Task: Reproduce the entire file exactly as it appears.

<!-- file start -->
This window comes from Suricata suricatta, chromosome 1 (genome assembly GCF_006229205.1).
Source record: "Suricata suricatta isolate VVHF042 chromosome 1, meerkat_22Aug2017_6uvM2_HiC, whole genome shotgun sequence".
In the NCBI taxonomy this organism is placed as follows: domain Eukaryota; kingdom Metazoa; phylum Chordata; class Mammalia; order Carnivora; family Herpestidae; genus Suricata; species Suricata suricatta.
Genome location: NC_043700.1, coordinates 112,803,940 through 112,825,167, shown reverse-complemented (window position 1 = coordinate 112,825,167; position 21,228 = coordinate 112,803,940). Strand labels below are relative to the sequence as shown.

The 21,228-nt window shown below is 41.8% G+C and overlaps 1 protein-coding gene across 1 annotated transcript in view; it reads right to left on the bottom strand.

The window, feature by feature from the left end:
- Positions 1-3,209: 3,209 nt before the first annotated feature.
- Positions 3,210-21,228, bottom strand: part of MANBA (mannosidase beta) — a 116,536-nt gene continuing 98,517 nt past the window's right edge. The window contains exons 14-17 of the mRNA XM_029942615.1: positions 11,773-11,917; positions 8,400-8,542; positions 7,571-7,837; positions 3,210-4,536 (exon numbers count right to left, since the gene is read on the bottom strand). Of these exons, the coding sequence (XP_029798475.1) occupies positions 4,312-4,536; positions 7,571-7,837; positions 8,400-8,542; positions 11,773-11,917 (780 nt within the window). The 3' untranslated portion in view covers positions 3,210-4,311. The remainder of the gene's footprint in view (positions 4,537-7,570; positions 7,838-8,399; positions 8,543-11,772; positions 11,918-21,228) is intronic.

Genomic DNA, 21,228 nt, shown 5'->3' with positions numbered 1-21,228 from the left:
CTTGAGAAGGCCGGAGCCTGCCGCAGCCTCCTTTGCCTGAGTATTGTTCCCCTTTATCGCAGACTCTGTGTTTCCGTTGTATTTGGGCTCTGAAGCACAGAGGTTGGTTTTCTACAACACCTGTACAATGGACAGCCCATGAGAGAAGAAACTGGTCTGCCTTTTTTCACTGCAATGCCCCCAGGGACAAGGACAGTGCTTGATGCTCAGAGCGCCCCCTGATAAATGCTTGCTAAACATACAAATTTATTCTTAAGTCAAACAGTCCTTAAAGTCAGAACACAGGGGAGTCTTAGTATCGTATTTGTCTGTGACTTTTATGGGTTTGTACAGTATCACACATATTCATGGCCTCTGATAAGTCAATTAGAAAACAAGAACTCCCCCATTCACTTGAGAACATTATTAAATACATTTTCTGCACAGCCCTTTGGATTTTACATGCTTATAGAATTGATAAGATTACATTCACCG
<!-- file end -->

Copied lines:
This window comes from Suricata suricatta, chromosome 1 (genome assembly GCF_006229205.1).
Source record: "Suricata suricatta isolate VVHF042 chromosome 1, meerkat_22Aug2017_6uvM2_HiC, whole genome shotgun sequence".
In the NCBI taxonomy this organism is placed as follows: domain Eukaryota; kingdom Metazoa; phylum Chordata; class Mammalia; order Carnivora; family Herpestidae; genus Suricata; species Suricata suricatta.
Genome location: NC_043700.1, coordinates 112,803,940 through 112,825,167, shown reverse-complemented (window position 1 = coordinate 112,825,167; position 21,228 = coordinate 112,803,940). Strand labels below are relative to the sequence as shown.

The 21,228-nt window shown below is 41.8% G+C and overlaps 1 protein-coding gene across 1 annotated transcript in view; it reads right to left on the bottom strand.

The window, feature by feature from the left end:
- Positions 1-3,209: 3,209 nt before the first annotated feature.
- Positions 3,210-21,228, bottom strand: part of MANBA (mannosidase beta) — a 116,536-nt gene continuing 98,517 nt past the window's right edge. The window contains exons 14-17 of the mRNA XM_029942615.1: positions 11,773-11,917; positions 8,400-8,542; positions 7,571-7,837; positions 3,210-4,536 (exon numbers count right to left, since the gene is read on the bottom strand). Of these exons, the coding sequence (XP_029798475.1) occupies positions 4,312-4,536; positions 7,571-7,837; positions 8,400-8,542; positions 11,773-11,917 (780 nt within the window). The 3' untranslated portion in view covers positions 3,210-4,311. The remainder of the gene's footprint in view (positions 4,537-7,570; positions 7,838-8,399; positions 8,543-11,772; positions 11,918-21,228) is intronic.

Genomic DNA, 21,228 nt, shown 5'->3' with positions numbered 1-21,228 from the left:
CTTGAGAAGGCCGGAGCCTGCCGCAGCCTCCTTTGCCTGAGTATTGTTCCCCTTTATCGCAGACTCTGTGTTTCCGTTGTATTTGGGCTCTGAAGCACAGAGGTTGGTTTTCTACAACACCTGTACAATGGACAGCCCATGAGAGAAGAAACTGGTCTGCCTTTTTTCACTGCAATGCCCCCAGGGACAAGGACAGTGCTTGATGCTCAGAGCGCCCCCTGATAAATGCTTGCTAAACATACAAATTTATTCTTAAGTCAAACAGTCCTTAAAGTCAGAACACAGGGGAGTCTTAGTATCGTATTTGTCTGTGACTTTTATGGGTTTGTACAGTATCACACATATTCATGGCCTCTGATAAGTCAATTAGAAAACAAGAACTCCCCCATTCACTTGAGAACATTATTAAATACATTTTCTGCACAGCCCTTTGGATTTTACATGCTTATAGAATTGATAAGATTACATTCACCG